Americans had a good reason to welcome the coming of 2014: Al-Qaeda and Hezbollah had gone to war–with each other.
Al-Qaeda terrorists–now taking aim at Hezbollah terrorists
This is an event the United States could not have predicted or instigated. But it is definitely one in which Americans can take hope.
In Part One, two of those reasons for this were outlined. Here are the remaining eight:
Third, the United States is still fighting a brutal war in Afghanistan.
Following the 9/11 attacks on New York and Washington, D.C., the Taliban was ousted in Afghanistan by American and Afghan forces in 2001.
The initial goal of this war was to quickly destroy Al Qaeda–especially its leader, Osama Bin Laden–and its Taliban protectors.
But, over time, Washington policy-makers embarked on a “nation-building” effort. And U.S. forces wound up occupying the country for the next ten years.
This increasingly brought them into conflict with primitive, xenophobic Afghans, whose mindset remains that of the sixth century.
The United States originally intended to withdraw all but a small embassy-based force of 1,000 troops by the end of 2016.
But as the Taliban re-emerged as a threat, President Barack Obama announced he would maintain 9,800 troops there for most of 2016. About 5,500 troops will still be in Afghanistan by 2017.
Fourth, intervening in Syria could produce similar unintended consequences for American forces–and make the United States a target for more Islamic terrorism.
Fifth, since 1979, Syria has been listed by the U.S. State Department as a sponsor of terrorism. Among the terrorist groups it supports are Hezbollah and Hamas.
For many years, Syria provided a safe-house in Damascus to Ilich Ramírez Sánchez–the notorious terrorist better known as Carlos the Jackal.
Ilich Ramírez Sánchez–“Carlos the Jackal”
Sixth, according to U.S. defense reports, Syria has weapons of mass destruction–and the ballistic missiles to deliver them.
Syria has an active chemical weapons program, including significant reserves of the deadly nerve agent sarin.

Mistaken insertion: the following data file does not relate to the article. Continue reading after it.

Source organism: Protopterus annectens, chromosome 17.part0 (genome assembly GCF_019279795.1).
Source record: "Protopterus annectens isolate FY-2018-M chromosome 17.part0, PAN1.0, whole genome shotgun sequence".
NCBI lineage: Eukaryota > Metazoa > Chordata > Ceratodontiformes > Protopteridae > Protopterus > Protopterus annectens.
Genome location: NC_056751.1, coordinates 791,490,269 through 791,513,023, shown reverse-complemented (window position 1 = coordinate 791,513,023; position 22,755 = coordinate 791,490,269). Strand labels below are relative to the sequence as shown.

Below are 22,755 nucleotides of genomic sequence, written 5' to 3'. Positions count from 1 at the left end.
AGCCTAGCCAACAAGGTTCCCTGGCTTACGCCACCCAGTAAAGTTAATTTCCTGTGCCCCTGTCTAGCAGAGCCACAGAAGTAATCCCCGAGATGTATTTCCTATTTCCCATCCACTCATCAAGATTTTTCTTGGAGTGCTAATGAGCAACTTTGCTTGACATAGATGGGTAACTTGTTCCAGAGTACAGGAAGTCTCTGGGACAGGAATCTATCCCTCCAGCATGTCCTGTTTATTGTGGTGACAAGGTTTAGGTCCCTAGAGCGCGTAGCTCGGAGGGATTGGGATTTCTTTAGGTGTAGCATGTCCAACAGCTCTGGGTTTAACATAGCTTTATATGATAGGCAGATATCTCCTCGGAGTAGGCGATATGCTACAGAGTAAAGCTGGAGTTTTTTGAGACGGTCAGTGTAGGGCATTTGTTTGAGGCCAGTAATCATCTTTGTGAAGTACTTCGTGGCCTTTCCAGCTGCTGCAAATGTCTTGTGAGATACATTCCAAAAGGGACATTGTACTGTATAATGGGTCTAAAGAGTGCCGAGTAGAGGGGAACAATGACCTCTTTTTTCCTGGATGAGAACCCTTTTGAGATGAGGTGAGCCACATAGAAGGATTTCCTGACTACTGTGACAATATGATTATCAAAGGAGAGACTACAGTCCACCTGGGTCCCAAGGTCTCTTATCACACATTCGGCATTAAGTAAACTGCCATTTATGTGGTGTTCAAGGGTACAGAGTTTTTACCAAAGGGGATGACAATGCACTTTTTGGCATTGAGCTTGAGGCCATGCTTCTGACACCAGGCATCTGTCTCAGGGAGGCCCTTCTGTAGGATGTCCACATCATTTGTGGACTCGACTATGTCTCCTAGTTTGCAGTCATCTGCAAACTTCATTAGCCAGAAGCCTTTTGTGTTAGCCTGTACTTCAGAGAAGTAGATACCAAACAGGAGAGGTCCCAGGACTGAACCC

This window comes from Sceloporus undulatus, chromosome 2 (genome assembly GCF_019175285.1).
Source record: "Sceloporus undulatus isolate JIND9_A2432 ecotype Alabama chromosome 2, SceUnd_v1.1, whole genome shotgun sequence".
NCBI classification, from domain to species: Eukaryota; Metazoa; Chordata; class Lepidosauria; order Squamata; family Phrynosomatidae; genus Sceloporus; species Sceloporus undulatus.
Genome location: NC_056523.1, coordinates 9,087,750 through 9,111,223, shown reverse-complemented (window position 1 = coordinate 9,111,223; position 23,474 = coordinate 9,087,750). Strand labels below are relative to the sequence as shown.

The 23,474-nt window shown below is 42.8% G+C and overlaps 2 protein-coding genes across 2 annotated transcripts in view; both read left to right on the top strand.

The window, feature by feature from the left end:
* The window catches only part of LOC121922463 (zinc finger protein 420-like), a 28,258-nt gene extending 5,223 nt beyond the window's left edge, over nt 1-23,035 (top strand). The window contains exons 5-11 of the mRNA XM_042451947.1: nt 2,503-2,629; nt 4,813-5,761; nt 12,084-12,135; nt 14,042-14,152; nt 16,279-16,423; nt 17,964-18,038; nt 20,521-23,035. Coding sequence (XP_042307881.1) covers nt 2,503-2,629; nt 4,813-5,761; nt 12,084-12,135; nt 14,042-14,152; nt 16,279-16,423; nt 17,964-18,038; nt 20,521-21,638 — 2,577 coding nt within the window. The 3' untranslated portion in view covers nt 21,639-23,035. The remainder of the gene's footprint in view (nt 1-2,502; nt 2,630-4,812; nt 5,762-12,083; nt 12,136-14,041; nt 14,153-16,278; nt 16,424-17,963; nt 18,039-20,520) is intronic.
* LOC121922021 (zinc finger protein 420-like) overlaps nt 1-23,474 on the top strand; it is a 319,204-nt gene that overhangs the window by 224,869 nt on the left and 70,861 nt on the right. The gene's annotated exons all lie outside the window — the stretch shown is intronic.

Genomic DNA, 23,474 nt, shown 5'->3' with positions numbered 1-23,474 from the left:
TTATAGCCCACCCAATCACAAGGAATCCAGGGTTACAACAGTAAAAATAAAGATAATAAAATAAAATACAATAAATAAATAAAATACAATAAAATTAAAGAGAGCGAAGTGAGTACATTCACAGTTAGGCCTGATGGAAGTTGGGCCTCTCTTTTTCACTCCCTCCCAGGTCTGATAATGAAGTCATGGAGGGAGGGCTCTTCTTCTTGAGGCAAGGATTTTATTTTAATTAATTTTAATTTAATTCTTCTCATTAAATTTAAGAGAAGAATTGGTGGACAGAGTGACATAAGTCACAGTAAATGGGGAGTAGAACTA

The recent destruction of much of Syria’s WMD stockpile–at the demand of President Barack Obama–doesn’t erase its ability to create more. And this is likely to re-occur as soon as the United States becomes preoccupied with other concerns.
Seventh, the United States had no part in creating the Assad regime.
Thus, Americans have no moral obligation to support those Syrians trying to overthrow it.
Moreover, Syria has never been an American ally–and has, in fact, directed terrorism against American forces stationed in Beirut, Lebanon.
On October 23, 1983, Syrian suicide bombers drove trucks into two buildings housing American and French military forces. Total killed: 299.
In short, the United States owes Syria nothing.
Eighth, China and Russia are fully supporting the Assad dictatorship–and the brutalities it commits against its own citizens.
This reflects badly on them–not the United States. America should focus world outrage against these longtime brutal dictatorships for propping up another one.
Ninth, the United States could find itself in a shooting war with Russia and/or China.
The Russians sent two warships to Syria in 2013 in response to President Obama’s threat to “punish” Assad for using chemical weapons against insurgents.
What happens if American and Russian warships start trading salvos? Or if Russian President Vladimir Putin orders an attack on Israel, in return for America’s attack on Russia’s ally, Syria?
U.S. warship firing Tomahawk Cruise missile
It was exactly that scenario–Great Powers going to war over conflicts between their small-state allies–that triggered World War l.
Tenth, while Islamic nations like Syria and Egypt wage war within their own borders, they will lack the resources–and incentive–to launch attacks against the United States.
Every dead Hezbollah and Al-Qaeda member makes the United States that much safer. Every dead supporter of Hezbollah or Al-Qaeda makes the United States that much safer.
The peoples of the Middle East have long memories for those who commit brutalities against them. In their veins, the cult of the blood feud runs deep.
When Al-Qaeda blows up civilians in Beirut, it’s certain that their relatives will urge Hezbollah to take brutal revenge. And it’s equally certain that Hezbollah will do so.
Similarly, when Hezbollah does, those who support Al-Qaeda will demand even more brutal reprisals against Hezbollah.
No American could instill such hatred in Al-Qaeda for Hezbollah–or vice versa. This is entirely a war of religious and sectarian hatred.
This conflict could easily become the Islamic equivalent of “the Hundred Years’ War” that raged from 1337 to 1453 between England and France.
When Adolf Hitler invaded the Soviet Union in 1941, then-Senator Harry Truman said: “I hope the Russians kill lots of Nazis and vice versa.”
That should be America’s view whenever its sworn enemies start killing off each other. Americans should welcome such self-slaughters, not become entrapped in them.